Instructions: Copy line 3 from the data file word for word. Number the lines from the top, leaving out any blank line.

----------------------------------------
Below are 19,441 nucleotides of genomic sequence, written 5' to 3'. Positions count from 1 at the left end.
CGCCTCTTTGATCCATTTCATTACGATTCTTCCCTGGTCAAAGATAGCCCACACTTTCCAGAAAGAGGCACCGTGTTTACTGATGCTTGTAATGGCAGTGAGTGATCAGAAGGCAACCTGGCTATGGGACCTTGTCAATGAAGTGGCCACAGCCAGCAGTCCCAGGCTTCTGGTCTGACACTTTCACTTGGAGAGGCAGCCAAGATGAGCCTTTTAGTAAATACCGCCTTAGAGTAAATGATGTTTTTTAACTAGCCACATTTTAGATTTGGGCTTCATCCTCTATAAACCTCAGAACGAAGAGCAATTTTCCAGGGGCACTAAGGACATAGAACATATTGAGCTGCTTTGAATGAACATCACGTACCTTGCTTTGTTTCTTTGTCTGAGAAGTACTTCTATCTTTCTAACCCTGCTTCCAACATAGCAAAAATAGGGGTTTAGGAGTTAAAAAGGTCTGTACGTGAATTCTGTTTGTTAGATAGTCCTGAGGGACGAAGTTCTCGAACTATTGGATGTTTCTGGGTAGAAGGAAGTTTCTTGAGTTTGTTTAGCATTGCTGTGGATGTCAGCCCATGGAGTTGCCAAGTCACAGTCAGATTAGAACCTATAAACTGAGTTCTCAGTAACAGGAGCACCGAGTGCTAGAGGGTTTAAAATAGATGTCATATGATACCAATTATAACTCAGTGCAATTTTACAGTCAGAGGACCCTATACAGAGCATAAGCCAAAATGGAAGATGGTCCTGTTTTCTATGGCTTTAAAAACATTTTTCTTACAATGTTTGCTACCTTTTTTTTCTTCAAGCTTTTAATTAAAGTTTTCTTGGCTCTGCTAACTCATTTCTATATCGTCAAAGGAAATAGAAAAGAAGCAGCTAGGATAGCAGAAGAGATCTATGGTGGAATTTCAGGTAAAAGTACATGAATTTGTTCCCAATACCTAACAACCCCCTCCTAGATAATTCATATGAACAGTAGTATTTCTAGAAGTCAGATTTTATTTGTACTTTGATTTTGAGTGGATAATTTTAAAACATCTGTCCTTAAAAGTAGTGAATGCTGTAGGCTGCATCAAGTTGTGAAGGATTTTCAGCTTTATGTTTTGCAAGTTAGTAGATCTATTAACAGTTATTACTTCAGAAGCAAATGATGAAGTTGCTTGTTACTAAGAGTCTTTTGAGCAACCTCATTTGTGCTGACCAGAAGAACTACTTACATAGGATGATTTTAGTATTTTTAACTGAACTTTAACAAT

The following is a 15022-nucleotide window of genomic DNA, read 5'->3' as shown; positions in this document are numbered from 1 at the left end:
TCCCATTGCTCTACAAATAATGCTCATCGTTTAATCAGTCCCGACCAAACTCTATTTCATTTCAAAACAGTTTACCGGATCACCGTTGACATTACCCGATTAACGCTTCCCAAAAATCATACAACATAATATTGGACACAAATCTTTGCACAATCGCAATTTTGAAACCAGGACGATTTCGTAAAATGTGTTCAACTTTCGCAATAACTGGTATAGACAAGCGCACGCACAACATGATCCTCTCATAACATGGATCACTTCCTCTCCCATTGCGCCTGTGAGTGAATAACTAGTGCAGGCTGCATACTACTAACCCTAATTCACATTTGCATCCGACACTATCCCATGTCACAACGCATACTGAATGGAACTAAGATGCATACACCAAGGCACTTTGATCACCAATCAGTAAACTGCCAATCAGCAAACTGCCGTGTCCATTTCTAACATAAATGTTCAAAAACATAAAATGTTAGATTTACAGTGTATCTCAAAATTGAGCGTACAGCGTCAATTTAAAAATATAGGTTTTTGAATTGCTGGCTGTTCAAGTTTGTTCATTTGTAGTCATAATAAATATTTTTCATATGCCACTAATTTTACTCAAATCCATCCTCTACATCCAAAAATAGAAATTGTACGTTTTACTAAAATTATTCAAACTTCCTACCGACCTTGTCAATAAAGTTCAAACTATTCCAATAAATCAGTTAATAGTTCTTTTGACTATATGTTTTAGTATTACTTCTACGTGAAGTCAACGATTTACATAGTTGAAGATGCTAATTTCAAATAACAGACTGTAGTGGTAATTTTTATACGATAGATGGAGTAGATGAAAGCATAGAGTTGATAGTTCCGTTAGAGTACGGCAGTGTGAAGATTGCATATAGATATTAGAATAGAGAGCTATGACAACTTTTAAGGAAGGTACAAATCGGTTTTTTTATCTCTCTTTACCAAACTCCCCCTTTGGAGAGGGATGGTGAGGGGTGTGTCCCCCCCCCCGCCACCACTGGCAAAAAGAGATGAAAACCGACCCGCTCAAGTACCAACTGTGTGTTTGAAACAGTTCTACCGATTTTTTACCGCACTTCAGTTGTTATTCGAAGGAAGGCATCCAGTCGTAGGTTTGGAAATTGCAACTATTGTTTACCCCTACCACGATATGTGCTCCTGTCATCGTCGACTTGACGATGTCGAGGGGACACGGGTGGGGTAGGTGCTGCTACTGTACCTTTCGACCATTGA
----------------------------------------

The following is a 15022-nucleotide window of genomic DNA, read 5'->3' as shown; positions in this document are numbered from 1 at the left end: